3 Big Opportunities for ASC Growth Now

Chris Bishop, senior vice president of acquisitions and development for Blue Chip Surgical Center Partners, discusses three opportunities for ASC investment and growth over the next few years.

1. Adding spine to an orthopedic-focused ASC.
According to Mr. Bishop, spine procedures are the "new sports medicine" — just as many sports medicine procedures gradually transitioned from a three-day hospital stay to an overnight hospital stay to an outpatient procedure, the majority of spine surgeries will soon be done in ASCs. He credits this move to technological improvements that allow surgeons to make smaller incisions and provide better post-operative pain control and care. "It's also about 30-60 percent less expensive to do [spine surgery] in an ambulatory center," he says.

Mr. Bishop says ASCs that already focus on orthopedic procedures are in a good position to add spine. "You already have the nursing staff that's comfortable with musculoskeletal surgical procedures, and you probably already have a lot of the technology," he says. In addition, a center that performs orthopedic procedures likely also performs pain procedures, and pain surgeons tend to cross-refer with spine surgeons. If pain physicians are already sending cases to spine surgeons and vice versa, your center could likely add spine without having to generate referrals from scratch.

"If you're thinking about adding spine and you're already performing orthopedics, you're halfway to doing spine," he says. Mr. Bishop estimates that an orthopedic-driven ASC can add spine at an equipment cost of around $200,000 spread out over five years.

2. Adding bariatrics to a general surgery-focused ASC. Adding bariatric procedures to a general surgery-focused ASC is similar to adding spine to an orthopedics-focused ASC, Mr. Bishop says. While only a certain segment of the patient population will be appropriate for outpatient laparoscopic banding procedures, those properly selected patients can be treated in an outpatient setting at a relatively low cost in an ASC already set up for general surgery.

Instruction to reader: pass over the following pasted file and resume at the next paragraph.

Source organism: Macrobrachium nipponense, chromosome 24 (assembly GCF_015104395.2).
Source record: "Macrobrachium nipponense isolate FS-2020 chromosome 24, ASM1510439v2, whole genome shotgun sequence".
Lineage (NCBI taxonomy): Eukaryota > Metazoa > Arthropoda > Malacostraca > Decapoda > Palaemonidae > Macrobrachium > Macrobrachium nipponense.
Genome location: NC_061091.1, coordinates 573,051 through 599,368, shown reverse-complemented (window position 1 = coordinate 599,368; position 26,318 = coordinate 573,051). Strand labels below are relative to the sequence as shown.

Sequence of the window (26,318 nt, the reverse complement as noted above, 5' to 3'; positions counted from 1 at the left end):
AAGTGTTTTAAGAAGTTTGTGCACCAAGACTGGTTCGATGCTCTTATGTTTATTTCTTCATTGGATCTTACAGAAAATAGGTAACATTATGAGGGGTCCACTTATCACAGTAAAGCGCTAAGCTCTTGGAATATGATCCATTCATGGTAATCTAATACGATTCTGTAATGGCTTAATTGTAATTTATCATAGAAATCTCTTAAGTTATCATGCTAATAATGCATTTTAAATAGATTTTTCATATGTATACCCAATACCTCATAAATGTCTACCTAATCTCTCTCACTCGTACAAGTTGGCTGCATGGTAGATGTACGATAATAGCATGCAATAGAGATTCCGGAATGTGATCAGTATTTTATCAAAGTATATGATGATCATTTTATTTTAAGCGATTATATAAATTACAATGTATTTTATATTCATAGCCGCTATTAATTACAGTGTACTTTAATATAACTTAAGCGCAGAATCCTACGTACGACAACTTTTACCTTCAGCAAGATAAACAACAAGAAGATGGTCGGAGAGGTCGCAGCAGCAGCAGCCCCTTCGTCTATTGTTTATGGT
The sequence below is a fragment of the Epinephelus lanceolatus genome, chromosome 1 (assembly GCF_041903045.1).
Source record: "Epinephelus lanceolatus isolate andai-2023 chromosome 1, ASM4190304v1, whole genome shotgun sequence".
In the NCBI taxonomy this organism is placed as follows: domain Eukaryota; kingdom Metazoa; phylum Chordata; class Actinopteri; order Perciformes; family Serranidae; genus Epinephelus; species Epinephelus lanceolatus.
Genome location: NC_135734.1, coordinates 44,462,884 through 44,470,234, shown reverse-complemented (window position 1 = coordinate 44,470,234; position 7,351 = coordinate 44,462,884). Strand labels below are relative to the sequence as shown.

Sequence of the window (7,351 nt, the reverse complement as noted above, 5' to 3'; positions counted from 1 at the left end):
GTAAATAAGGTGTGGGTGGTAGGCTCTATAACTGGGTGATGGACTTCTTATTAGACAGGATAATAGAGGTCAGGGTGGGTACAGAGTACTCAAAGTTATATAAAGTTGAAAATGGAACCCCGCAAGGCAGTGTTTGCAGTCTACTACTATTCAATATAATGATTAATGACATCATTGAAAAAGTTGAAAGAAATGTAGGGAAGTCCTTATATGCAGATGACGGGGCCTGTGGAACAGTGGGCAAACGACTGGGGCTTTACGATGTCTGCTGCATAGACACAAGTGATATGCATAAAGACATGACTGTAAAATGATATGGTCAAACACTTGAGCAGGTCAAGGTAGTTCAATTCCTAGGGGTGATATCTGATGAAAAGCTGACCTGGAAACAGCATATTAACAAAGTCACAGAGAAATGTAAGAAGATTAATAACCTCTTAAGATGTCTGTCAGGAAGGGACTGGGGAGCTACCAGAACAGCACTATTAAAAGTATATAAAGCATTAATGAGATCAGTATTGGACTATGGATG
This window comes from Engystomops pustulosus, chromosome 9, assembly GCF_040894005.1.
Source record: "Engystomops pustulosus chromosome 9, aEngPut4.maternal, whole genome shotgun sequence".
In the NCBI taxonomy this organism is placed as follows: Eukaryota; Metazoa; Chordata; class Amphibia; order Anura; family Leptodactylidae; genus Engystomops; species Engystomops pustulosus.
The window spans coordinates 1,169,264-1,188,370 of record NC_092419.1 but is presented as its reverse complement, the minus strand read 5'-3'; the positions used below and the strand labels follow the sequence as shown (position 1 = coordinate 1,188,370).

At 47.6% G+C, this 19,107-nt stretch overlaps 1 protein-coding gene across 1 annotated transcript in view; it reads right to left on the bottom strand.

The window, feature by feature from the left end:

Mr. Bishop says one of the biggest challenges to adding bariatric procedures to an ASC is the presence of co-morbidities in many bariatric patients. "There can be heart conditions and airway challenges, so before you add the specialty to your center, you have to make sure your anesthesia provider is on board and comfortable with the concept," he says.

If you're an in-network ASC planning to add either spine or bariatric procedures, Mr. Bishop says you should examine your payor contracts to see if payors have already assigned reimbursement to these specialties' procedure CPT codes. "Sometimes the payor will just slide the codes in, and the ASC won't notice because they weren't thinking about spine or bariatrics when the contracts were negotiated," he says. "A well-managed surgery center can go back to the payor and negotiate a better reimbursement with a great story about the cost-effectiveness." It may not be possible to improve your reimbursement, but it's worth looking at your contracts and speaking to the payor to make sure you're getting the best deal possible.

3. Bringing in younger physicians to invest in new and underperforming ASCs. Younger physicians, who are often paying off medical school debt and amassing savings, may not have the money to invest $300,000 for a small percent ownership of an existing ASC. Instead, they might choose to invest $50,000 for a larger percentage of ownership of a new or underperforming ASC, where their case volume will have a substantial affect on financial performance. Mr. Bishop says younger physician investors can benefit an ASC because they're eager to work hard and they have over 20 years of service ahead of them.

Mr. Bishop says young physicians should look to partner with a group of physicians or a development company to invest in an underperforming center when the fair market value is very low. "Although it's an existing business, [the younger physicians] are entering it with a much higher case volume, particularly if they can align themselves with three or four other young physicians," he says.

He says physicians should enter the relationship with a clear idea of the expected return on their investment. "If a development company is managing the surgery center, the physicians should check references for the company's other surgery centers where younger physicians invested," he says. "Look at what the real result was compared to what they had originally discussed with the development company."

Learn more about Blue Chip Surgical Center Partners.

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